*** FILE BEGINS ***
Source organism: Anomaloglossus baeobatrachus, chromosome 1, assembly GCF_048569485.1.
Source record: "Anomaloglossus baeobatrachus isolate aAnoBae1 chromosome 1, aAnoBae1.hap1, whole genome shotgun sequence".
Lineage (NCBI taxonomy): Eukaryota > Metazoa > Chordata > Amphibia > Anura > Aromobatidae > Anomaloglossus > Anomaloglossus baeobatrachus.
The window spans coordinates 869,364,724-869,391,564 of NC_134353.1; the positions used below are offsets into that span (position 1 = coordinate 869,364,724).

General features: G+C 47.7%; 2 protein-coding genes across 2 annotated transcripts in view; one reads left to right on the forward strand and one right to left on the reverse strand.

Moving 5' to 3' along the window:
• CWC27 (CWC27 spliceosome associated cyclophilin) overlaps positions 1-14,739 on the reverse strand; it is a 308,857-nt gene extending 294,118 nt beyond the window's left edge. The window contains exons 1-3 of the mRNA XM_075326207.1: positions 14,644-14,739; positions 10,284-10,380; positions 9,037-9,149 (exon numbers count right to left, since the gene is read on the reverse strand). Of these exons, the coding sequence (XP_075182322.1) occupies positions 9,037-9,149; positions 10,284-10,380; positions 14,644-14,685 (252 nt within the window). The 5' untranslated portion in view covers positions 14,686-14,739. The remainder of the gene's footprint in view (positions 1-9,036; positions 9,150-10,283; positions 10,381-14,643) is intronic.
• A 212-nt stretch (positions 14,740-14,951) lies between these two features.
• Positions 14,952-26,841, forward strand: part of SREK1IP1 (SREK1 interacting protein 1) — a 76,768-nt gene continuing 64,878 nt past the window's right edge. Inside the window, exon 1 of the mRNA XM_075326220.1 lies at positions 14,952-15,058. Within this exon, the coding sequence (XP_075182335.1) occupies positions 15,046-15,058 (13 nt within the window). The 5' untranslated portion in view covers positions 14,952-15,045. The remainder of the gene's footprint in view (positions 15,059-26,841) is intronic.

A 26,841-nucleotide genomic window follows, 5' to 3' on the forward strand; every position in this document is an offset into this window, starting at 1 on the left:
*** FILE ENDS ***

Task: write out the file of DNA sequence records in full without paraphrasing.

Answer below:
Source organism: Anomaloglossus baeobatrachus, chromosome 1, assembly GCF_048569485.1.
Source record: "Anomaloglossus baeobatrachus isolate aAnoBae1 chromosome 1, aAnoBae1.hap1, whole genome shotgun sequence".
Lineage (NCBI taxonomy): Eukaryota > Metazoa > Chordata > Amphibia > Anura > Aromobatidae > Anomaloglossus > Anomaloglossus baeobatrachus.
The window spans coordinates 869,364,724-869,391,564 of NC_134353.1; the positions used below are offsets into that span (position 1 = coordinate 869,364,724).

General features: G+C 47.7%; 2 protein-coding genes across 2 annotated transcripts in view; one reads left to right on the forward strand and one right to left on the reverse strand.

Moving 5' to 3' along the window:
• CWC27 (CWC27 spliceosome associated cyclophilin) overlaps positions 1-14,739 on the reverse strand; it is a 308,857-nt gene extending 294,118 nt beyond the window's left edge. The window contains exons 1-3 of the mRNA XM_075326207.1: positions 14,644-14,739; positions 10,284-10,380; positions 9,037-9,149 (exon numbers count right to left, since the gene is read on the reverse strand). Of these exons, the coding sequence (XP_075182322.1) occupies positions 9,037-9,149; positions 10,284-10,380; positions 14,644-14,685 (252 nt within the window). The 5' untranslated portion in view covers positions 14,686-14,739. The remainder of the gene's footprint in view (positions 1-9,036; positions 9,150-10,283; positions 10,381-14,643) is intronic.
• A 212-nt stretch (positions 14,740-14,951) lies between these two features.
• Positions 14,952-26,841, forward strand: part of SREK1IP1 (SREK1 interacting protein 1) — a 76,768-nt gene continuing 64,878 nt past the window's right edge. Inside the window, exon 1 of the mRNA XM_075326220.1 lies at positions 14,952-15,058. Within this exon, the coding sequence (XP_075182335.1) occupies positions 15,046-15,058 (13 nt within the window). The 5' untranslated portion in view covers positions 14,952-15,045. The remainder of the gene's footprint in view (positions 15,059-26,841) is intronic.

A 26,841-nucleotide genomic window follows, 5' to 3' on the forward strand; every position in this document is an offset into this window, starting at 1 on the left: